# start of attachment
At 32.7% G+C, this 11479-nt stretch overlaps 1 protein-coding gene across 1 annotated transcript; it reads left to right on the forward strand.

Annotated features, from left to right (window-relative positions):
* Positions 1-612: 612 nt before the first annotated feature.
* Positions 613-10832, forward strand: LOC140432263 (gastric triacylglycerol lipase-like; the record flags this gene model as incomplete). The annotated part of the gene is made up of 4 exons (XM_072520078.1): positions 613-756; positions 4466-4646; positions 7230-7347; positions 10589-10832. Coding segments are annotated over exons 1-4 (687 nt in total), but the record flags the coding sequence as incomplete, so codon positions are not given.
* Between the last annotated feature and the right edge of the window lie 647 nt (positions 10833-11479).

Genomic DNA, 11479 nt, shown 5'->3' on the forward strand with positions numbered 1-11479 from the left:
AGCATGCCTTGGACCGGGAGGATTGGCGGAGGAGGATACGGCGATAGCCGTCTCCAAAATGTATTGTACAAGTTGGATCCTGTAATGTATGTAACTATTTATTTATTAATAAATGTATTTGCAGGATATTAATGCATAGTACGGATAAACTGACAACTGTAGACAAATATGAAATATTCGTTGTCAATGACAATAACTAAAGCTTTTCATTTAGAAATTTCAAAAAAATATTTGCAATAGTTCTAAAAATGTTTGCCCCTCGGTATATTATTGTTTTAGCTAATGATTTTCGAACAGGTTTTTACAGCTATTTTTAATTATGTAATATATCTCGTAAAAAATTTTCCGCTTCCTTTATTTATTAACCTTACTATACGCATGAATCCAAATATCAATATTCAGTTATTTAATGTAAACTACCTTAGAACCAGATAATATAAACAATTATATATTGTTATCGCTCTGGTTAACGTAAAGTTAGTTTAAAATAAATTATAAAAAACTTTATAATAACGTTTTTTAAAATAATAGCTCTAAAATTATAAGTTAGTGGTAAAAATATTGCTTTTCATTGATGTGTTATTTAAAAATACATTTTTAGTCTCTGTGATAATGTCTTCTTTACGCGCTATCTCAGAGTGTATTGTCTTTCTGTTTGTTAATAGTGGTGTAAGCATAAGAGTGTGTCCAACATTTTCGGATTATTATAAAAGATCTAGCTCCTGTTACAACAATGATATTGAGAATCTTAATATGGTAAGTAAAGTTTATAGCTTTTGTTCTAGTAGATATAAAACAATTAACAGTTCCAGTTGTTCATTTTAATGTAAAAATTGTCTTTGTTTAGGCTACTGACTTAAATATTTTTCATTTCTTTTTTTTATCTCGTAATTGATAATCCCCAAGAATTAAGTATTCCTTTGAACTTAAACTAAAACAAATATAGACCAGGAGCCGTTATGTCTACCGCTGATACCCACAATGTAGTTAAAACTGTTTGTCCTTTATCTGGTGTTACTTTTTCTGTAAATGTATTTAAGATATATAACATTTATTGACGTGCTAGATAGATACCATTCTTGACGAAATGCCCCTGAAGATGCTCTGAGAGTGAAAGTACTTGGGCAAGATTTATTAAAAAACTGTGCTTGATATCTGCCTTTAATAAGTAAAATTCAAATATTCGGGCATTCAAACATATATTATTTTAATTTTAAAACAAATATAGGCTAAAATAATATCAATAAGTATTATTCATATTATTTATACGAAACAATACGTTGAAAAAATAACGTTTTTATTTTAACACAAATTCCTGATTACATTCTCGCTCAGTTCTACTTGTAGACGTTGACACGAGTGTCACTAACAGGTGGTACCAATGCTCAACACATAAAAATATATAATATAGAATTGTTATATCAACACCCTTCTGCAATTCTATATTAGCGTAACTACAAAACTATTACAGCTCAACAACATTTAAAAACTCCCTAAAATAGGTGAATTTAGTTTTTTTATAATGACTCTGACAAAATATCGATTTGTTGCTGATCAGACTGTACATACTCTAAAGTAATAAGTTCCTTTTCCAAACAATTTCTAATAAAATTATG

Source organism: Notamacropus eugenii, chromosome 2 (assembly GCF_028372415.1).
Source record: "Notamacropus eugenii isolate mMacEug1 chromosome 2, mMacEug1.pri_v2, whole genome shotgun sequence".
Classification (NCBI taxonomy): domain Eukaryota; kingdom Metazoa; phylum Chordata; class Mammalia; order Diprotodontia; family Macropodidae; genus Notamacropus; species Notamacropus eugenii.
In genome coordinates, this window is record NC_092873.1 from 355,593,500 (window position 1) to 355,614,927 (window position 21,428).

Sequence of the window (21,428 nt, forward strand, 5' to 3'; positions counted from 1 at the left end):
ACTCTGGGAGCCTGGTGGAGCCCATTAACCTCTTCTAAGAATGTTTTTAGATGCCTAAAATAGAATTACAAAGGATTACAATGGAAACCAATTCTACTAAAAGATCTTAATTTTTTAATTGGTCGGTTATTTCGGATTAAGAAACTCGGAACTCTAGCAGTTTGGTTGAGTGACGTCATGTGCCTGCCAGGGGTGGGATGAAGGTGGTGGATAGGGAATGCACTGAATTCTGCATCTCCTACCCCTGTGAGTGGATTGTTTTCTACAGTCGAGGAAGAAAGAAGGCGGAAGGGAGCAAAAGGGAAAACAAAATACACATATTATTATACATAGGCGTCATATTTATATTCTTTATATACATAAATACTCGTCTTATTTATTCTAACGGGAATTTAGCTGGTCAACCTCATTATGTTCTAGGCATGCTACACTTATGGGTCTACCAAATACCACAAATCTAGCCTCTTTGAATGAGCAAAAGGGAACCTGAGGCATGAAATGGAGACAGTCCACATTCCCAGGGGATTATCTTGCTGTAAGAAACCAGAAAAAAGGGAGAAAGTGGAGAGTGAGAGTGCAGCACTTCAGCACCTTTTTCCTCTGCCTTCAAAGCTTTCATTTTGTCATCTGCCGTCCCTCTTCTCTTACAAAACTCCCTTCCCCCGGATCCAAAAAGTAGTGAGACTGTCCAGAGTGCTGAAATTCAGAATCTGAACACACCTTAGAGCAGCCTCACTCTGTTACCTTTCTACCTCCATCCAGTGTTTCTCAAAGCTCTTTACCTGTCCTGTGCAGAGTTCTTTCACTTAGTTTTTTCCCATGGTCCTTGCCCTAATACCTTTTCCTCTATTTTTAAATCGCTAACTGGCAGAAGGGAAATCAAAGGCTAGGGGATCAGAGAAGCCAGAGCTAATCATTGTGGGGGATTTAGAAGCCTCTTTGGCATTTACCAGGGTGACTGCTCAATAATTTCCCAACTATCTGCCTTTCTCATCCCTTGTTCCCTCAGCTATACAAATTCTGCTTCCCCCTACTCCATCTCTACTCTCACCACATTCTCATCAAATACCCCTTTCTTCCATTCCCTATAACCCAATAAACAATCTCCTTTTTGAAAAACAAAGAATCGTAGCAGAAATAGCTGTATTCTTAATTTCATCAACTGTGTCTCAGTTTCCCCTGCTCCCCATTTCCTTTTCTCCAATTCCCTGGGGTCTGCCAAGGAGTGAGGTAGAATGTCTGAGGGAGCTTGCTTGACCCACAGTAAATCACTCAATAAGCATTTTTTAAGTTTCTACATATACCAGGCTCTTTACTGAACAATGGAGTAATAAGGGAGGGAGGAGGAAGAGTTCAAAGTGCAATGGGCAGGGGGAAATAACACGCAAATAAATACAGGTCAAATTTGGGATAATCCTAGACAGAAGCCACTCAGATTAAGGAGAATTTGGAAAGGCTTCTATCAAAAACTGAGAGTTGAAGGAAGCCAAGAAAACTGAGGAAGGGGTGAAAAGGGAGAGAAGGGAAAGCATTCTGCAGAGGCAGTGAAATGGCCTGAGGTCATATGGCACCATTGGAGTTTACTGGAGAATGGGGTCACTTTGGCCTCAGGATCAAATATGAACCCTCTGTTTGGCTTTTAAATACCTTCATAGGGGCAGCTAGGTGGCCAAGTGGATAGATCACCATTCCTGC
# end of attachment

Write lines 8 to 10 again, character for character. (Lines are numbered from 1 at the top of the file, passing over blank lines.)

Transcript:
Source organism: Notamacropus eugenii, chromosome 2 (assembly GCF_028372415.1).
Source record: "Notamacropus eugenii isolate mMacEug1 chromosome 2, mMacEug1.pri_v2, whole genome shotgun sequence".
Classification (NCBI taxonomy): domain Eukaryota; kingdom Metazoa; phylum Chordata; class Mammalia; order Diprotodontia; family Macropodidae; genus Notamacropus; species Notamacropus eugenii.